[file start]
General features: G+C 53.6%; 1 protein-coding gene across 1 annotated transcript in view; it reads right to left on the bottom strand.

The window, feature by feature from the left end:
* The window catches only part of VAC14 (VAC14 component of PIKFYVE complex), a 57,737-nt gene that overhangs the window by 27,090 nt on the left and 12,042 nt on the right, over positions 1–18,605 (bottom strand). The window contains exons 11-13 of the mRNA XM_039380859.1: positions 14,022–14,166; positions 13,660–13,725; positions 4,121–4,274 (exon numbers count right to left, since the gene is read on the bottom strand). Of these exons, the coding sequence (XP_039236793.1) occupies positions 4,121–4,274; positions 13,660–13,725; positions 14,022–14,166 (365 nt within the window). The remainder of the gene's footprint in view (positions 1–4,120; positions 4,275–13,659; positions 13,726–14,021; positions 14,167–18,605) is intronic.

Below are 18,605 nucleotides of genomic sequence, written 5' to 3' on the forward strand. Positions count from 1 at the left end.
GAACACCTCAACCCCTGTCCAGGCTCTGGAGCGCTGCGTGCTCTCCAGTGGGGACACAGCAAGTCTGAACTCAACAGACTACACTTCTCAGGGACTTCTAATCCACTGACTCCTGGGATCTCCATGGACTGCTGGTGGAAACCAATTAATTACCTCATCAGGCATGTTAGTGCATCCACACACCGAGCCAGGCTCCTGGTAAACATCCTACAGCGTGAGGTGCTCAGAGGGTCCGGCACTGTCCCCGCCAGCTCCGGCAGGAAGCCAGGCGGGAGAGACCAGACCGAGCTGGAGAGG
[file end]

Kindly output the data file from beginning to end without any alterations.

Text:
General features: G+C 53.6%; 1 protein-coding gene across 1 annotated transcript in view; it reads right to left on the bottom strand.

The window, feature by feature from the left end:
* The window catches only part of VAC14 (VAC14 component of PIKFYVE complex), a 57,737-nt gene that overhangs the window by 27,090 nt on the left and 12,042 nt on the right, over positions 1–18,605 (bottom strand). The window contains exons 11-13 of the mRNA XM_039380859.1: positions 14,022–14,166; positions 13,660–13,725; positions 4,121–4,274 (exon numbers count right to left, since the gene is read on the bottom strand). Of these exons, the coding sequence (XP_039236793.1) occupies positions 4,121–4,274; positions 13,660–13,725; positions 14,022–14,166 (365 nt within the window). The remainder of the gene's footprint in view (positions 1–4,120; positions 4,275–13,659; positions 13,726–14,021; positions 14,167–18,605) is intronic.

Below are 18,605 nucleotides of genomic sequence, written 5' to 3' on the forward strand. Positions count from 1 at the left end.
GAACACCTCAACCCCTGTCCAGGCTCTGGAGCGCTGCGTGCTCTCCAGTGGGGACACAGCAAGTCTGAACTCAACAGACTACACTTCTCAGGGACTTCTAATCCACTGACTCCTGGGATCTCCATGGACTGCTGGTGGAAACCAATTAATTACCTCATCAGGCATGTTAGTGCATCCACACACCGAGCCAGGCTCCTGGTAAACATCCTACAGCGTGAGGTGCTCAGAGGGTCCGGCACTGTCCCCGCCAGCTCCGGCAGGAAGCCAGGCGGGAGAGACCAGACCGAGCTGGAGAGG